Healthcare: The Role of Primary Care Professionals

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Two steps a GP might take if you tell them you think you have an eating disorder

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If you think you might have an eating disorder and you tell your GP about this, here are some of the things that they may do for you.

They will check for physical causes first

After listening to you describe your symptoms, the GP probably won't give you a diagnosis. Instead, they might run a few tests to find out if there is some other medical condition that you might have, whose symptoms might be similar to those associated with the eating disorder you think you're suffering from. They might also closely examine any medications you've recently started taking, to find out if they might be causing the issue.

For example, if you have suddenly developed an insatiable appetite, and you're now binge-eating every day, then your GP might conclude that this is caused by the new contraceptive pill you've started taking (as the hormonal changes this medication induces can sometimes make women feel much hungrier) or by a thyroid condition you've recently developed.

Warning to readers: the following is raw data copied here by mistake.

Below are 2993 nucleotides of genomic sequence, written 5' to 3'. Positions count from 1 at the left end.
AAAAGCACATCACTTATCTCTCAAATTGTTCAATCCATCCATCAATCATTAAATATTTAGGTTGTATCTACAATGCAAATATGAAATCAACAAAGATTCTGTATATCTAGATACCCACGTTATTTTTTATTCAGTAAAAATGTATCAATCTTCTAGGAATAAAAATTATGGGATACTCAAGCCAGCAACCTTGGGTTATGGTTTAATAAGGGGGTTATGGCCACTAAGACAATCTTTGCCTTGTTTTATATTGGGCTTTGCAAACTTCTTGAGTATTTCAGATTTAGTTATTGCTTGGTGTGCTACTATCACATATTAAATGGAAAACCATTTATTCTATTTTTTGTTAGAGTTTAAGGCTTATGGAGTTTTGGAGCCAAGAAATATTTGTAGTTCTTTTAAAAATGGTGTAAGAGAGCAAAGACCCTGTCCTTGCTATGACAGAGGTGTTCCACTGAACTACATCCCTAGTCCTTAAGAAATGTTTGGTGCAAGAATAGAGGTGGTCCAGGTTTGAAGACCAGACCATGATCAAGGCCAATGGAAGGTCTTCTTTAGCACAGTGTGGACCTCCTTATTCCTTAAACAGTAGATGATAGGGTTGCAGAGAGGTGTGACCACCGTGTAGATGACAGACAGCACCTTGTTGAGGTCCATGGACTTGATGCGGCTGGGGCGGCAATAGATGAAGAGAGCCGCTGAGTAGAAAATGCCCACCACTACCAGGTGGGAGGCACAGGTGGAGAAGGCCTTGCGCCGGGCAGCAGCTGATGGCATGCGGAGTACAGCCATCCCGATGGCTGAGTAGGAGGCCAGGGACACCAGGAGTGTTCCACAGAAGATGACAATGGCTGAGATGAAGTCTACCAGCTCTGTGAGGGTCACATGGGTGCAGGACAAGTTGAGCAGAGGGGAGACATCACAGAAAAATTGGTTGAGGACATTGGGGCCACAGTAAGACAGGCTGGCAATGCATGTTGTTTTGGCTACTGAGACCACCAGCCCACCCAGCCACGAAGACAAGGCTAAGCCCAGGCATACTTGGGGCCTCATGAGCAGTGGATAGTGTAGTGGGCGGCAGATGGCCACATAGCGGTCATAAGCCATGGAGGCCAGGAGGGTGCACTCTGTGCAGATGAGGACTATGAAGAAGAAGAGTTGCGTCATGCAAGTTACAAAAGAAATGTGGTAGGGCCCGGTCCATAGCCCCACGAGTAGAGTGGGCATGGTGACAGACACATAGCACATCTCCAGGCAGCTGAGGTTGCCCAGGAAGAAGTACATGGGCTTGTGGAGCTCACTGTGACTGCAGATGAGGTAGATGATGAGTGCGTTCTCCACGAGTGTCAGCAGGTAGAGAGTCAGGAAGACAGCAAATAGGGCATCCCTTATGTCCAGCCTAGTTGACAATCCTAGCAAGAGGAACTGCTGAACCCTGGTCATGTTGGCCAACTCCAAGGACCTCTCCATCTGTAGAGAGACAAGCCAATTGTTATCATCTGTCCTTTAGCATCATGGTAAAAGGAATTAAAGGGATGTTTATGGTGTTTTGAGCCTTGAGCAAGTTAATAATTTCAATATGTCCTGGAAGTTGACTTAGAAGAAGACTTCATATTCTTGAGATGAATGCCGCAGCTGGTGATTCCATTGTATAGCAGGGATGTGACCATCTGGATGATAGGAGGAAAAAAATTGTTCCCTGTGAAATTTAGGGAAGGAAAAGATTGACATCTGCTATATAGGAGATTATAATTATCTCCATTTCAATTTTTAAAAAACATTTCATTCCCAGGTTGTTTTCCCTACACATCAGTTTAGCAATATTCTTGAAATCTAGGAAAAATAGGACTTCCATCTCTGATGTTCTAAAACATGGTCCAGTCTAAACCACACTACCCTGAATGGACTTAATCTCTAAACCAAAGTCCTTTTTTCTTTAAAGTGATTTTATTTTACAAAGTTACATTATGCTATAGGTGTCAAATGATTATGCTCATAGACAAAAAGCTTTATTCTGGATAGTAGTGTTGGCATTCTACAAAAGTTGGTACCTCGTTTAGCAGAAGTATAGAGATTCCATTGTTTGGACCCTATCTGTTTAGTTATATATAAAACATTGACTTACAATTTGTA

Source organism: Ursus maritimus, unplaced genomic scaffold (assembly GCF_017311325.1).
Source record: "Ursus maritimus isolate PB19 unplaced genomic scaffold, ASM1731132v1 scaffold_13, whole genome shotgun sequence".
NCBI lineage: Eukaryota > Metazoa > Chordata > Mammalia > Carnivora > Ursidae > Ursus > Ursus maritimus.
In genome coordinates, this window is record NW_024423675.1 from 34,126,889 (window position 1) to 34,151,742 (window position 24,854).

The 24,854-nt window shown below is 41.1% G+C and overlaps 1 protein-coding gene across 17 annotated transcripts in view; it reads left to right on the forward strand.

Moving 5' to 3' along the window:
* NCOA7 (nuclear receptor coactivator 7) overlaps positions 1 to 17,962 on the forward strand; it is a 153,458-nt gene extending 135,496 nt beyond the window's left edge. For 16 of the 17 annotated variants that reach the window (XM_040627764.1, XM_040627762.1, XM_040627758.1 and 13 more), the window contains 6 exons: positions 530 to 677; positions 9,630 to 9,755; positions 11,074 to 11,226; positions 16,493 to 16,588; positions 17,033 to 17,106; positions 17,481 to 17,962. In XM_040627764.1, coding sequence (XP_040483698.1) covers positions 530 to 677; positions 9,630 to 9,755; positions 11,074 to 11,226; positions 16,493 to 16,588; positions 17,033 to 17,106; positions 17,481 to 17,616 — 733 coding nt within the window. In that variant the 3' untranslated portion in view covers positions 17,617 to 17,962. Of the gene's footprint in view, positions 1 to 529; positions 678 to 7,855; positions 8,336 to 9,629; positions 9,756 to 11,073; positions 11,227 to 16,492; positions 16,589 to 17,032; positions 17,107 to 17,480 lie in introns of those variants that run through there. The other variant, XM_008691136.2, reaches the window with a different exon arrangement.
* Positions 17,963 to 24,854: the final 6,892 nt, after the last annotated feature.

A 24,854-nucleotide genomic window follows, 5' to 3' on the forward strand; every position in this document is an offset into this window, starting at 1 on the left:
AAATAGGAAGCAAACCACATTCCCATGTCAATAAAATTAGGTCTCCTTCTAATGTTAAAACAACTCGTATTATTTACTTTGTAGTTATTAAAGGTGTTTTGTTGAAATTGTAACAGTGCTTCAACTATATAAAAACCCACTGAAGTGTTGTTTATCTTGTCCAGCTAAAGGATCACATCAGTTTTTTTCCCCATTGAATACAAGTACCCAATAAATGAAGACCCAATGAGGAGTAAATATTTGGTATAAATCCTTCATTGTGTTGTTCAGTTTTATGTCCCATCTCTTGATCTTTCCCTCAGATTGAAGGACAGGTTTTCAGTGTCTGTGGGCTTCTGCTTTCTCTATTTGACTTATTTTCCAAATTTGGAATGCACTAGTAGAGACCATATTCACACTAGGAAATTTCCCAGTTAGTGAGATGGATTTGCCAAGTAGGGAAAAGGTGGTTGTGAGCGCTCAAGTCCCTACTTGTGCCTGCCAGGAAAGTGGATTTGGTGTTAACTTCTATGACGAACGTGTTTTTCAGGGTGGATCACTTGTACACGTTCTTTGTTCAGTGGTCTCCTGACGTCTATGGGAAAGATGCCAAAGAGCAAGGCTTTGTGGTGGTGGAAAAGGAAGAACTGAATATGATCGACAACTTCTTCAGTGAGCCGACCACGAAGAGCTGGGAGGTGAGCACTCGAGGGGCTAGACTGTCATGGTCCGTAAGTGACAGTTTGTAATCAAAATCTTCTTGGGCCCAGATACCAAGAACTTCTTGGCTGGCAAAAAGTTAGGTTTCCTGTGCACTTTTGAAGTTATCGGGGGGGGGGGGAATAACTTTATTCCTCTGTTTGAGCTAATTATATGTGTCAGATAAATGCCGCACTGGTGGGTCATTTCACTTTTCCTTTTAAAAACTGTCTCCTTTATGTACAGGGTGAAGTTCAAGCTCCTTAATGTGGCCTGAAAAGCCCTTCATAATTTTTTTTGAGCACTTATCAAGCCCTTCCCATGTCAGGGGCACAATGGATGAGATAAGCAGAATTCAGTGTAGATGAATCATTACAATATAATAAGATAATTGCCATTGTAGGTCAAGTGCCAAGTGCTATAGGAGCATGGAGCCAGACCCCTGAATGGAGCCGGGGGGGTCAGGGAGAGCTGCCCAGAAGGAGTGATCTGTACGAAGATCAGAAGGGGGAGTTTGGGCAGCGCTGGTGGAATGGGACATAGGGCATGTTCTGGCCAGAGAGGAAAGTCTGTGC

Conversely, if you've lost your appetite and your weight is plummeting, your GP won't assume this is because you have anorexia but will instead run tests to check for things such as cancer or a stomach ulcer, either of which could cause this issue.

They will provide advice and some referrals

If after running several tests, closely examining your medical history and the list of medications you're on, your GP can find no other cause for your symptoms, then they might give you an eating disorder diagnosis or they might book you an appointment with an eating disorder specialist who may be better equipped to diagnose you. If they think it's necessary, they might refer you to both a counsellor and a dietitian as well.

They may offer some basic nutritional and psychological advice, too; for example, if they suspect your restriction of your food intake becomes more severe when you're stressed, they might advise you to practise using safer stress-reduction methods, like taking hot baths, going jogging or confiding in a loved one.

Finally, they may also make a plan to run certain medical tests regularly whilst you're recovering. These tests will allow the GP to check that your eating disorder isn't causing damage to your body (such as diabetes if you're binge-eating, nutritional deficiencies if you're restricting or electrolyte imbalances if you're bulimic) and to ensure that if you do develop medical issues because of this disorder, that they detect them very quickly.

For more information, reach out to a GP.